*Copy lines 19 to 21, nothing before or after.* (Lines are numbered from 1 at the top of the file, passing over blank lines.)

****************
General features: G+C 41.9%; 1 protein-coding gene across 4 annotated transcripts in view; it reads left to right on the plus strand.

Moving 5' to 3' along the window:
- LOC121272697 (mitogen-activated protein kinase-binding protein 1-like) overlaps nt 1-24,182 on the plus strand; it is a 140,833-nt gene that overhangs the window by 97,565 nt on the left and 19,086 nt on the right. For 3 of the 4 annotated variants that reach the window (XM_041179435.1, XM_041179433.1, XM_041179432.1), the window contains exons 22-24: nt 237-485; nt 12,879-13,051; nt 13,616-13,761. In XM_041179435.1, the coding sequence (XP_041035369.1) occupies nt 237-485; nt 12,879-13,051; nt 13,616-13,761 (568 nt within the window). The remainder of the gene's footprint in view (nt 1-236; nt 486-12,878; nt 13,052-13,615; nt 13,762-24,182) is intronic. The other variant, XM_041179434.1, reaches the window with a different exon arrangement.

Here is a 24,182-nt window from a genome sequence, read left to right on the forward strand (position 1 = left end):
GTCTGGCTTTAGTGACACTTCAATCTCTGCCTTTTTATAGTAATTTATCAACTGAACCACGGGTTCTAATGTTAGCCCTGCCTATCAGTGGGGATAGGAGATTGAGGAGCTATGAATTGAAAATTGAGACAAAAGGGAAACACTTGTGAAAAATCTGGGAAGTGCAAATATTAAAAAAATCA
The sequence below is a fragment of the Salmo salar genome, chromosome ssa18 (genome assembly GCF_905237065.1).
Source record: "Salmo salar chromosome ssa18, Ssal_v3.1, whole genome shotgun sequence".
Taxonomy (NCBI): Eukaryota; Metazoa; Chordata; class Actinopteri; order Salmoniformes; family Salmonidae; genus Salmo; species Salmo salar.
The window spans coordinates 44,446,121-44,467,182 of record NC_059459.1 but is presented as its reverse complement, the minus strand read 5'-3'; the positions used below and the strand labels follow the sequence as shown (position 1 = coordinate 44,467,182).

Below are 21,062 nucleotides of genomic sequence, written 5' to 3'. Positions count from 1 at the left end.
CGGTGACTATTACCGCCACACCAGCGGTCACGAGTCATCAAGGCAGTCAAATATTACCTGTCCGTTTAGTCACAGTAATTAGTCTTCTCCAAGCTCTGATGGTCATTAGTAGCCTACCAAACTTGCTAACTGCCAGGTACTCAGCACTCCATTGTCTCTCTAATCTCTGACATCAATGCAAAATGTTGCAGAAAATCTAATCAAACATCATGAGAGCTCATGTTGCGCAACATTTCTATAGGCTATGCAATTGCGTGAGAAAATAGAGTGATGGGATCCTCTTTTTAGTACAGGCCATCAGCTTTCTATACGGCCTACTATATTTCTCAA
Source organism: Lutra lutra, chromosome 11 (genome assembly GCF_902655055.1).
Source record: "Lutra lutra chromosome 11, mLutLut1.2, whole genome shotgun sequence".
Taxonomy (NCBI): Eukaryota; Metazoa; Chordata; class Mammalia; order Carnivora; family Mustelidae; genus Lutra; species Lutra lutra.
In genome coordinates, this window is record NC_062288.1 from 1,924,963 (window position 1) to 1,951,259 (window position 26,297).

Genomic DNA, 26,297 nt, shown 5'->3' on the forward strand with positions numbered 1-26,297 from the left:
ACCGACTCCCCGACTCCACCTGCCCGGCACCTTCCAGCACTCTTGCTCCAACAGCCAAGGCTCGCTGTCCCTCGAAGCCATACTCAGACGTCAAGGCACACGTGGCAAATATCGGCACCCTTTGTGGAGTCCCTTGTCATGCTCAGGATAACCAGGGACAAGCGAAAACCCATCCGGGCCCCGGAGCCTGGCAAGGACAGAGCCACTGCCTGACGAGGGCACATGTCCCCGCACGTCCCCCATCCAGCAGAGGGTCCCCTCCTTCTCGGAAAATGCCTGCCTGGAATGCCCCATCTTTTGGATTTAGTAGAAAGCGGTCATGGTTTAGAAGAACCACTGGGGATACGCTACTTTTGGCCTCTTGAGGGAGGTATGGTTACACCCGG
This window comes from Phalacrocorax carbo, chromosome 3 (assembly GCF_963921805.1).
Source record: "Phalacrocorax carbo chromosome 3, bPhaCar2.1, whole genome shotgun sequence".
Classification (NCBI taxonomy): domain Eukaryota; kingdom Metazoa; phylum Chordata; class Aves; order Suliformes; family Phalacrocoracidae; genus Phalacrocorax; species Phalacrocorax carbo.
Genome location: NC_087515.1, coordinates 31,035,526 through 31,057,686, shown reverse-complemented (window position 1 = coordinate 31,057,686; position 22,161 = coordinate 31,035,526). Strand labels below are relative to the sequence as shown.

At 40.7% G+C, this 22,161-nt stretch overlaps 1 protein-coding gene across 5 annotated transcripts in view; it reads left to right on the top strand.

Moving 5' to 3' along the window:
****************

Source record: "Phalacrocorax carbo chromosome 3, bPhaCar2.1, whole genome shotgun sequence".
Classification (NCBI taxonomy): domain Eukaryota; kingdom Metazoa; phylum Chordata; class Aves; order Suliformes; family Phalacrocoracidae; genus Phalacrocorax; species Phalacrocorax carbo.
Genome location: NC_087515.1, coordinates 31,035,526 through 31,057,686, shown reverse-complemented (window position 1 = coordinate 31,057,686; position 22,161 = coordinate 31,035,526). Strand labels below are relative to the sequence as shown.